Finishing his degree and thirsty for experience he inadvertently joined the ‘enemy’. The Department of Child Protection – enforcers of the Stolen Generation. Having worked as a field education officers for a decade, he eventually made his way to the Aboriginal-Torres-Strait-Islander Commission managing various portfolios; and transferring to the Commonwealth Health Engagement when the former was abolished. After a month in this position he was offered a job at the TKI by a colleague and friend. An offer made 13 years ago.

A rich history in policy making and research has made Glenn a veteran in his profession, a mentor for others including Shepherd, who boast of Glenn as a man who will listen to new ideas and give his co-workers autonomy and encouragement.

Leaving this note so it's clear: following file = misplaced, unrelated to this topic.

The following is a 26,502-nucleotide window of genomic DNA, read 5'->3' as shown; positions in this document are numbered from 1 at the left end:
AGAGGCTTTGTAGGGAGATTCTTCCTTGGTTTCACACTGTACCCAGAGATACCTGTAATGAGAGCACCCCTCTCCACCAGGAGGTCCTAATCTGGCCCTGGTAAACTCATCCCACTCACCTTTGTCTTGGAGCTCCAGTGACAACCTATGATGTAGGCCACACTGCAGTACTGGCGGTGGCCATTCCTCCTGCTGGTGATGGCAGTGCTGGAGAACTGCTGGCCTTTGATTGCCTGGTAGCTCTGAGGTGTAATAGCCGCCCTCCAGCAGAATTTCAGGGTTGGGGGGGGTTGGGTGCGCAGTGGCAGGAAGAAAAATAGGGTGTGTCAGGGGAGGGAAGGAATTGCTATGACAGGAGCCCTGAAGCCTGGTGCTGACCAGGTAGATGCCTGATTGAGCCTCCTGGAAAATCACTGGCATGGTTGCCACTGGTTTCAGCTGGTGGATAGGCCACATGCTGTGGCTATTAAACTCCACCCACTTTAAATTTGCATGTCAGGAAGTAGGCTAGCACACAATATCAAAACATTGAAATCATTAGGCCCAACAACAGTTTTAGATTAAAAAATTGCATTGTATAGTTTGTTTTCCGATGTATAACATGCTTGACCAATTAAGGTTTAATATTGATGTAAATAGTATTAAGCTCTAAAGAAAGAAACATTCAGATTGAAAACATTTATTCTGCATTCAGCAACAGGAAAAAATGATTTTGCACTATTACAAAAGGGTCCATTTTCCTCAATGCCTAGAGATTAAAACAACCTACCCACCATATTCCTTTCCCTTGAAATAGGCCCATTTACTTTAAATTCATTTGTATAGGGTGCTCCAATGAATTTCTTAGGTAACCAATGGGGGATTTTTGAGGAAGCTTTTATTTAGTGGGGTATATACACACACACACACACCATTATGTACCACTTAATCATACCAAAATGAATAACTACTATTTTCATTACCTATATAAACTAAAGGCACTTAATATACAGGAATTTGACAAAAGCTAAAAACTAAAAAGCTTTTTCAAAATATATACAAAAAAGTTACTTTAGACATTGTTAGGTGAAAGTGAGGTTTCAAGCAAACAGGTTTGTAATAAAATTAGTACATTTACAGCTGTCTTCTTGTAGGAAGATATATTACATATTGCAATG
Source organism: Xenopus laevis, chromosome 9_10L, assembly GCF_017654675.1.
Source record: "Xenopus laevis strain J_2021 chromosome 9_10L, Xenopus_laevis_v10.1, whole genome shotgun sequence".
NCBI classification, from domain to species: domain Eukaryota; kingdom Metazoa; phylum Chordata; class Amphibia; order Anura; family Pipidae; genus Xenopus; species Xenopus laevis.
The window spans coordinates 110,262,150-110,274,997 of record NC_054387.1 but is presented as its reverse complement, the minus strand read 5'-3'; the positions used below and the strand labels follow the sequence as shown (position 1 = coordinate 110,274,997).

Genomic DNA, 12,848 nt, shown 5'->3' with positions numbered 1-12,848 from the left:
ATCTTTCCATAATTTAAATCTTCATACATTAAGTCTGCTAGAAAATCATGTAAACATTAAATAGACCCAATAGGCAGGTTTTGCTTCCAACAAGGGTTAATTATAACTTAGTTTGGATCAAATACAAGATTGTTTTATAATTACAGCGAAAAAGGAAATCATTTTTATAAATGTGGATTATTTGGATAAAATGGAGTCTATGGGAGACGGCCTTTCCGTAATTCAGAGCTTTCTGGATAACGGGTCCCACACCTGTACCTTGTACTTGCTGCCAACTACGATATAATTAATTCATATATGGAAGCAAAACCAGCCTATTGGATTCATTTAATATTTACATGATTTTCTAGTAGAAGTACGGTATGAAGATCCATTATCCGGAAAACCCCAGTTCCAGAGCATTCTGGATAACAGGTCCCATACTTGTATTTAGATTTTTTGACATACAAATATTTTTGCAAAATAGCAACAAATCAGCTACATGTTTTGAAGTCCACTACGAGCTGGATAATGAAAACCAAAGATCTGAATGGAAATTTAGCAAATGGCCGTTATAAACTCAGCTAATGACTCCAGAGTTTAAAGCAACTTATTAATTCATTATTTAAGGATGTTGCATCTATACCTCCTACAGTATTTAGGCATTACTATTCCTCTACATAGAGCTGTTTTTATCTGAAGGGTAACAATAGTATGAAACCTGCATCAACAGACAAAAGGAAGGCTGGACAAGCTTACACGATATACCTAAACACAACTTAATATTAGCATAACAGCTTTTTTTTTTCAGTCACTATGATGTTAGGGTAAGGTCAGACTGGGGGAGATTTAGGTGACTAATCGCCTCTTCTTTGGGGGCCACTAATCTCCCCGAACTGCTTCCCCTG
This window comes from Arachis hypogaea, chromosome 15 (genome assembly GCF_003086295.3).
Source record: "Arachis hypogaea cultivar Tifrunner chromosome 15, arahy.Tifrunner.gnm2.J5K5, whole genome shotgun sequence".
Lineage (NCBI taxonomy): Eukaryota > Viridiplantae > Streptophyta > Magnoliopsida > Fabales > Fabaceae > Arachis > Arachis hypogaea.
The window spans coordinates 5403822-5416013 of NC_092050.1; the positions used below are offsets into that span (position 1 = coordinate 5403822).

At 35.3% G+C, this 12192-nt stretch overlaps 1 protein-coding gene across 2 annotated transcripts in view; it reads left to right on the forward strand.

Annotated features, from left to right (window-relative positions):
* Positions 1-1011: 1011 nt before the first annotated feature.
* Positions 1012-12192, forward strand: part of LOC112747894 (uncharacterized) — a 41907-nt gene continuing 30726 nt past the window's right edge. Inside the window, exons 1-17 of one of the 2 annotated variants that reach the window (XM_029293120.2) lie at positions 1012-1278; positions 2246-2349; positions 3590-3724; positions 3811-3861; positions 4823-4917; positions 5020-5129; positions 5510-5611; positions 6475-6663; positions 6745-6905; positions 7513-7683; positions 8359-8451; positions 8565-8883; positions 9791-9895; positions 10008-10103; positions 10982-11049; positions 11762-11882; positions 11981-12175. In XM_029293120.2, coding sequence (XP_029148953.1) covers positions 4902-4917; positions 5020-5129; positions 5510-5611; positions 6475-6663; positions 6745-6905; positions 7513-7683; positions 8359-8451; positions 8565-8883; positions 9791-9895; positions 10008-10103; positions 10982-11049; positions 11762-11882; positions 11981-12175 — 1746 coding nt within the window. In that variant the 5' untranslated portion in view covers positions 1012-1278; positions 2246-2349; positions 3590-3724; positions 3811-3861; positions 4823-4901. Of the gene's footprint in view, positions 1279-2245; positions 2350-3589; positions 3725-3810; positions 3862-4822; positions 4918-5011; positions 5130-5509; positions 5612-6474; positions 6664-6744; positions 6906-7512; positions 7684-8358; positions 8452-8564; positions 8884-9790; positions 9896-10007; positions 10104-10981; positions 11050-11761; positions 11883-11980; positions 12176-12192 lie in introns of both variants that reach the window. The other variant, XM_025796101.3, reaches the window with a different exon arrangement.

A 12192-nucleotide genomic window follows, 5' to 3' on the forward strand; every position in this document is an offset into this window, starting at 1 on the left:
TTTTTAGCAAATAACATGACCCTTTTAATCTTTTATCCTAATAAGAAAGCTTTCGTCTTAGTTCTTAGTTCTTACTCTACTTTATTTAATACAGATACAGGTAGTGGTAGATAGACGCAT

Glenn has the “best job in the world” working for the 90 000 aboriginal people in WA.

By centralising this story, he aims to respond to any family in our community. An especially urgent issue due to the current status of global unsettlement.  

He recognises the issue is not about drawing difference between 'us and others'. "Differences make us powerful". 

This is Glenn’s life philosophy. Do something, be proactive because being an observer is “criminal, unethical and immoral.”

Condensing the story of Glenn Pearson in a few hundred words is difficult. An opinion supported by Shepherd who says “It’s a bit difficult to sum him up in a few words, to be honest – he’s a unique character, intelligent, compassionate, driven.”  Nothing unknown to us by now.

Glenn is a treasured colleague. A respected member of his community. An effective advocate for Aboriginal people. A Docker’s supporter. An Australian. But above all a wise man.

He takes one last sip of coffee, a last bite of toast. Rises from his chair, changes gears to personal conversation. Casually mentions his plans for the coming days – the Melbourne Conference on Aboriginal Suicide Prevention. Walks to the exit, thanks the cafe’s employees and before leaving extends his arms for a parting hug.